What's Going On With The Housing Market?
Posted on 27 September, 2022 by Miranda Bottas in Economy
Late last year, the housing market was red hot. In fact, in 2021, more than 11 major real estate records were broken. Buyers were battling it out to pay prices far over market values while interest rates continually broke record lows.
Fast forward to today. Rising inflation, under-performing economic growth forecasts and Federal rate hikes are just a few of the major catalysts fueling higher interest loans, falling home prices, and a decrease in demand. So what exactly is going on with the housing market and where is it headed?
Making Sense Out Of The Current Housing Market
From one extreme to the other the last two years have been a wild ride for the housing markets in general, including both buyers and sellers.
While the early pandemic-era caused economic downturns forcing even the most financially secure to put many things on hold, the demand for housing slowly increased. Record numbers of people were out of work while others had began working from home. Most of us - whether working or not - were spending more time at home than ever due to everything from travel & dining restrictions to general fears of exposure to Coronavirus. There was a complex and volatile list of factors at play which ultimately lead to a real estate frenzy last year and into this year. Under normal circumstances, a pandemic would be an otherwise unexpected time for such abrupt growth to occur. However, those who can thrive on opportunity will do so, and in this case there was opportunity on both sides of the field.
Buying homes to diversify or solidify cash or savings into assets was not uncommon. Investors quickly began capitalizing on the long-term unemployed by purchasing their homes while the struggling owners sought to downsize; first-time buyers whose finances went unaffected followed that lead. On the other hand, many homeowners were selling in an effort to upgrade since excess time spent at home created a seeming urgency for extra comfort, more space, or maybe an extra room for an office as the work-from-home-class began to become larger and more permanent.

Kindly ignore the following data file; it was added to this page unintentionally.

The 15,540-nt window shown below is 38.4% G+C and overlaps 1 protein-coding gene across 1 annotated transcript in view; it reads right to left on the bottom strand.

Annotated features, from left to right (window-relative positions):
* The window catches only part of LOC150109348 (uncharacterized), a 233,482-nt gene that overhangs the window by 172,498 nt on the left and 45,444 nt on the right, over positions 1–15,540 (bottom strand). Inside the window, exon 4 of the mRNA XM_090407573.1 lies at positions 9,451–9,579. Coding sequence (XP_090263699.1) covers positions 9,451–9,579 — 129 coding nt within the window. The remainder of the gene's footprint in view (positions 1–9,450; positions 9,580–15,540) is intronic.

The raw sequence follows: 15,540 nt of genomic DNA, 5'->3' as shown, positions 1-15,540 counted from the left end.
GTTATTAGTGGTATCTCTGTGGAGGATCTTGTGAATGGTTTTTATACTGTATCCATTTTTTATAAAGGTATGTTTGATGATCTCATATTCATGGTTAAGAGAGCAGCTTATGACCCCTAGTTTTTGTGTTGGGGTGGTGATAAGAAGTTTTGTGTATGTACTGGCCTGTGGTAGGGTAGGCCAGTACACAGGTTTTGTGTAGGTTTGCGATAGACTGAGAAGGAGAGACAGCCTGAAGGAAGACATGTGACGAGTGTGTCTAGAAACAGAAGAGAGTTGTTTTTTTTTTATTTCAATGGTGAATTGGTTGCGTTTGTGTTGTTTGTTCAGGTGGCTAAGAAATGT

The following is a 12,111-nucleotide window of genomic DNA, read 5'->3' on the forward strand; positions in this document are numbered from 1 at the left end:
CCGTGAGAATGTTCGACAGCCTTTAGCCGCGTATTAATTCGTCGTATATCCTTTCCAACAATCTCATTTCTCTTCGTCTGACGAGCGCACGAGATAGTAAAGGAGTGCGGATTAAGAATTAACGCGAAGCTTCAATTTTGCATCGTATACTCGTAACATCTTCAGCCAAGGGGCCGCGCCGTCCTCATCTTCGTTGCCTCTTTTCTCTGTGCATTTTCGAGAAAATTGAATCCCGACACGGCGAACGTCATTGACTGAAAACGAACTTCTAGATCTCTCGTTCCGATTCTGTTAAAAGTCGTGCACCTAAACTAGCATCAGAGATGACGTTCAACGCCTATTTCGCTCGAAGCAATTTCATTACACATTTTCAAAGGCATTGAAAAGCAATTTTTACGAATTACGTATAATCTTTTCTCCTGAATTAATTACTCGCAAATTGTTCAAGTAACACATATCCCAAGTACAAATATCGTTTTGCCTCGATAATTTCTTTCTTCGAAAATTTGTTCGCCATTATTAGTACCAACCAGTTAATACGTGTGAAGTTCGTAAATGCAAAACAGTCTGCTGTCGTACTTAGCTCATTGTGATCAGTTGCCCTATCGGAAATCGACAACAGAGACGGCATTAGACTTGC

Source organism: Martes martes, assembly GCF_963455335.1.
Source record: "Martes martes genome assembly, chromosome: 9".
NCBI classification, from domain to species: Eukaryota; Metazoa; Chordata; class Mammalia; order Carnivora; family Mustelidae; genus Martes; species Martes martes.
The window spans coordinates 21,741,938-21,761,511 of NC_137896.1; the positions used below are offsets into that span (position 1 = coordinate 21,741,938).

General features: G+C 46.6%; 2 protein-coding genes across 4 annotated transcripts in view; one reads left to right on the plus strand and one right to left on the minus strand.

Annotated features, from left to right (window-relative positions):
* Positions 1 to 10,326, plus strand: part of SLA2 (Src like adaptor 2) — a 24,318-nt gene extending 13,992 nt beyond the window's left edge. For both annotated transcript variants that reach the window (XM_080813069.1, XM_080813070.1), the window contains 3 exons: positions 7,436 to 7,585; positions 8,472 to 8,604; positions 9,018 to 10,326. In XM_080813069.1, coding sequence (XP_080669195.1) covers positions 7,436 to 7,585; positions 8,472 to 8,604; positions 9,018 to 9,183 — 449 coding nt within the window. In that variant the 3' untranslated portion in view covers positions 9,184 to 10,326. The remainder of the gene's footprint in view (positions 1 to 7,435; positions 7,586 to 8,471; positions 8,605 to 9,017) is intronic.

There are reasons upon reasons, and it seems that almost everything imaginable was connected by at least a few strings to (in one way or another) the housing market.
So to answer the question of what's going on? Well, it's not that simple. But we've laid out the base for you to take a peek at. Right now, an equally or more important question is where the market is heading.
Where Is the Housing Market Heading?
There's a very possible chance that interest rates will continue to rise. This will cause people to do one of two things - buy now before things get worse, or, postpone buying until things get better. If interest rates continue to rise, buying now would not be a bad idea. After all, you can always refinance, and a cheaper house with a higher interest rate can be beneficial over the opposite situation when speaking of the long-term overall cost.
However, if markets continue to become more unstable, and demand drops sufficiently, the selection will follow and you may not find the wide range of choices that can be found right now. If inflation regresses and things begin to become a bit more normal, interest rates will drop back down, but not without seeing an immediate influx of buyers rushing in; i.e., sky-high pricing again. The housing situation could head in either direction, and it's anyone's guess where it will go from here.
One of the best ideas and situations you can place yourself in is the position to be ready for anything. Be prepared to buy on a moment's notice, or to hold off for a few months and see what happens. A crucial part of that preparation process is to have your necessities in order.
Do you have cash for a down payment? Do you have a limit price when it comes to your overall purchasing budget? Is your credit history clean, clear, and ready to present to a loan officer for quick approval and agreeable loan conditions?
If not, now is the time to get all of these things straightened out.
Be Prepared for Anything
Even if you have good credit, making sure it's in tip-top shape can mean the difference between getting what you want or settling for much less. Just because your credit is current and clean doesn't prevent you from improving your score quickly. In fact, taking advantage of tradelines for sale can help you increase the chances of credit score improvements quicker than almost any method out there. With a better credit score you'll have an easier time securing a mortgage with a lower down payment, lower interest, and higher lending amount. Further, you'll be better placed to refinance in a year or two if and when the interest rates and inflation decreases.
We're dealing with a double-edged sword here. The key is understanding that and being flexible. When you feel that the time is right for you, jump on it only when you know you're ready and feel confident.
Whatever you do, don't go out and make your home buying decisions based on fear or uncertainty. That's usually when you tend to have regrets. If you feel a cetain level of fear or uncertainty about the markets or future mortgage rates, at least backup your emotions with some real data before moving on them impulsively.
If you're a buyer, view the market from a buyer's perspective. Do your own research and make informed decisions, no matter what anyone else is telling you. If not, you're going to either miss out on the good opportunities or fall short of your goals - both of which can end up costing you a whole lot of precious time and money.
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